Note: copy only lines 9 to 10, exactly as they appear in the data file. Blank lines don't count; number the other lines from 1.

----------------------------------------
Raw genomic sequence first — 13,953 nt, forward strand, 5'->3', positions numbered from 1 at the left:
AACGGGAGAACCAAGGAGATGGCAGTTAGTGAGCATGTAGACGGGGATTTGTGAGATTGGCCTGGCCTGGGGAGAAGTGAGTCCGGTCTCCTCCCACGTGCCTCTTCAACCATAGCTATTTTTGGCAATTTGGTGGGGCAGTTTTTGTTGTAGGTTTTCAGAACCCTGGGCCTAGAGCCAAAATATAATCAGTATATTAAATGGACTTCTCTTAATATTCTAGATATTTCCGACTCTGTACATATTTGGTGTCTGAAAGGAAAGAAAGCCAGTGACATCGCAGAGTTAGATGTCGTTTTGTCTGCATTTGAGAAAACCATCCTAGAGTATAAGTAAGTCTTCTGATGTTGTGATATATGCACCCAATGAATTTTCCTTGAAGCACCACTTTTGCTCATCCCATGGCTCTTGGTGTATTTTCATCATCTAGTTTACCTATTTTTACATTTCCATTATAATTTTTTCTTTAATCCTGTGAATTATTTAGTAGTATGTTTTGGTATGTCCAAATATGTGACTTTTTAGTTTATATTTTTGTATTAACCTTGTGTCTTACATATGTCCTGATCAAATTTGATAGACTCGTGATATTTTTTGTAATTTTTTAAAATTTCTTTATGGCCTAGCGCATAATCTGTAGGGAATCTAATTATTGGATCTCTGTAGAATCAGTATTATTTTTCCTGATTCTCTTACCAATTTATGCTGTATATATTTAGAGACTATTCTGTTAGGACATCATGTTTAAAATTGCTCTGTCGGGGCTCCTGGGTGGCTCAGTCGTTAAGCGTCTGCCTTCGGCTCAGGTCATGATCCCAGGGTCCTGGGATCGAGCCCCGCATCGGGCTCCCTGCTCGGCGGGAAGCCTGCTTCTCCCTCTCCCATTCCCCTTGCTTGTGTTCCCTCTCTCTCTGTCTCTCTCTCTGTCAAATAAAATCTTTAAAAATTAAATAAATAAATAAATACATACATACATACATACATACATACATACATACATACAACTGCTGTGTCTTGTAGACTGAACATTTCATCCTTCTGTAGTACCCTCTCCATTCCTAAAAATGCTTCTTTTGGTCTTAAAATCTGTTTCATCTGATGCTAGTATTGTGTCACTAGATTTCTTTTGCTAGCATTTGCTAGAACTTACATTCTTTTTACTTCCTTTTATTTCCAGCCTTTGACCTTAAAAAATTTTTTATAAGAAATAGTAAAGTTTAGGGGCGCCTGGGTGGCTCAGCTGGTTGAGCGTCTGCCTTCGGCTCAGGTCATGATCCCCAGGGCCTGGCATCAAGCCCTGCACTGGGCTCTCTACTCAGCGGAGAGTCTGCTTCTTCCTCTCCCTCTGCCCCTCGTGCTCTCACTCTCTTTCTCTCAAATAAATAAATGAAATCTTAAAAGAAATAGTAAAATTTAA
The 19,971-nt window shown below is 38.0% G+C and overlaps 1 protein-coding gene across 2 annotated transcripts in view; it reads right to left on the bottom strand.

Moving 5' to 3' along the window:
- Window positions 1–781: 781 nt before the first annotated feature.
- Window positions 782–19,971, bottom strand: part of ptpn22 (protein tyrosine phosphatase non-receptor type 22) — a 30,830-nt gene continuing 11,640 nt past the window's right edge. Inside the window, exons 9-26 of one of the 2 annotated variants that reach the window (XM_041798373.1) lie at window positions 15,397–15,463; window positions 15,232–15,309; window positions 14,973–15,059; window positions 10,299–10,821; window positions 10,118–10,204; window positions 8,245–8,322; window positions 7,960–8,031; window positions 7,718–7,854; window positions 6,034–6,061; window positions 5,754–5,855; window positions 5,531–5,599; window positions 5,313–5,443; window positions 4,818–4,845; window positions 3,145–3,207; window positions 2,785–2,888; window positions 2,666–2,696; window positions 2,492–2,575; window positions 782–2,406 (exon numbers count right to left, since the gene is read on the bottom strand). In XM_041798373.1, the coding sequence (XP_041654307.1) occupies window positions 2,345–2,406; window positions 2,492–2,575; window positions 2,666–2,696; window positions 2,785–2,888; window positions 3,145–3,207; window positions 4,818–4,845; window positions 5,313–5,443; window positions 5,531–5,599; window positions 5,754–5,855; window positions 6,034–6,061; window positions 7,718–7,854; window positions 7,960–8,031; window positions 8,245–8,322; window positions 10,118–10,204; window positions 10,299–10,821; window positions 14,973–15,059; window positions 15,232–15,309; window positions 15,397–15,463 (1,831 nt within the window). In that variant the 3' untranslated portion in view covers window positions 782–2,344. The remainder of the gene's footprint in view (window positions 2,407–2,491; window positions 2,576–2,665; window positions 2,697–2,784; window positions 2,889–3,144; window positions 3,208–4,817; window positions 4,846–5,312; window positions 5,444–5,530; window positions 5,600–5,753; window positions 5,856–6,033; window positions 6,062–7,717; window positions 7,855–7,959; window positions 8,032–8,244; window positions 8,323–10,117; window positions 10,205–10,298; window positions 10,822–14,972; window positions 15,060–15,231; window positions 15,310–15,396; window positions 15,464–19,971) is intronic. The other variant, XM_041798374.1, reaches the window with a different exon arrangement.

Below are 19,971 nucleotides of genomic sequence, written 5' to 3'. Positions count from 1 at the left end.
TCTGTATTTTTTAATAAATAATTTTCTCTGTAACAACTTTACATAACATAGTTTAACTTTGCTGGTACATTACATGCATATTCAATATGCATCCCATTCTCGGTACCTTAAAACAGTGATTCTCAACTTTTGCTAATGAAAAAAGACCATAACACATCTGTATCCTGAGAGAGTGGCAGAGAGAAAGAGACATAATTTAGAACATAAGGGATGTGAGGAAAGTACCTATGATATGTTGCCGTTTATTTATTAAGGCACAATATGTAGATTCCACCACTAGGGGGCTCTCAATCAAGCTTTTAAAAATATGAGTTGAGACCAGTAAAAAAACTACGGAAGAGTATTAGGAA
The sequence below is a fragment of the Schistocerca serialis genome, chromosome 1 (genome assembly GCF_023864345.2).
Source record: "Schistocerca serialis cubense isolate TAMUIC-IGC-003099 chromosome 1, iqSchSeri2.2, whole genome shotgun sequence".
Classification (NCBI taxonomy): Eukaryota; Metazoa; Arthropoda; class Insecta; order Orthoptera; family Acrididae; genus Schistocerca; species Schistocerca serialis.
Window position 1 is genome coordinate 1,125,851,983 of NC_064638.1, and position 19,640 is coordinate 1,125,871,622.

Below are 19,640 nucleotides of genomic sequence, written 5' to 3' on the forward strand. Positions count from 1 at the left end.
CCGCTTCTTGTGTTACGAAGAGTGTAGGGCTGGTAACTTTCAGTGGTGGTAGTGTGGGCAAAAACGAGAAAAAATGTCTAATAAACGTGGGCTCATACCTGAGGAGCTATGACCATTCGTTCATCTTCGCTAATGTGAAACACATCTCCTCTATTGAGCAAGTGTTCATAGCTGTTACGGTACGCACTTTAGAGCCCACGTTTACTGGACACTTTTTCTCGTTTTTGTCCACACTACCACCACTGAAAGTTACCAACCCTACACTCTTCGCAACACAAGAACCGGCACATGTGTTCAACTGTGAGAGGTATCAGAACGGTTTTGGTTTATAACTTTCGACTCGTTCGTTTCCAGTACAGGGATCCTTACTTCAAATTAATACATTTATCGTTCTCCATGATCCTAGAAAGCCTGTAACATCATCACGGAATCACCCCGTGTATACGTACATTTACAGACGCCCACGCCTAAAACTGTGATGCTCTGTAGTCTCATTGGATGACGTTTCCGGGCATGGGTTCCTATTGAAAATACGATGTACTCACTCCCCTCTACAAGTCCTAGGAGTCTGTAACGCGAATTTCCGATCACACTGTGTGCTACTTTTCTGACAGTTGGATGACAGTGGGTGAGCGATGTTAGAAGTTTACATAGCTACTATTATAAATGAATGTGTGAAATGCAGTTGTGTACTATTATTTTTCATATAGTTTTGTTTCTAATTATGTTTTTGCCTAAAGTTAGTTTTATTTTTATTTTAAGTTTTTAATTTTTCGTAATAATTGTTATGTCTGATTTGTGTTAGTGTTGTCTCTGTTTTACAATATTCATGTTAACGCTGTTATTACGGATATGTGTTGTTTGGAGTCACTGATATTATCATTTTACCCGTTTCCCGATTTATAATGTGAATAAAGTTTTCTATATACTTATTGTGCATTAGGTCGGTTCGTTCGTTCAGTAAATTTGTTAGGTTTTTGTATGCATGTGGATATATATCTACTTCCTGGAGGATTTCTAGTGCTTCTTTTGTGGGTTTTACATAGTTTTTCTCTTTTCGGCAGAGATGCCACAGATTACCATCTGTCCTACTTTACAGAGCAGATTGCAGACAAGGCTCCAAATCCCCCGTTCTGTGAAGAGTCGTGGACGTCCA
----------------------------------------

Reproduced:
The sequence below is a fragment of the Schistocerca serialis genome, chromosome 1 (genome assembly GCF_023864345.2).
Source record: "Schistocerca serialis cubense isolate TAMUIC-IGC-003099 chromosome 1, iqSchSeri2.2, whole genome shotgun sequence".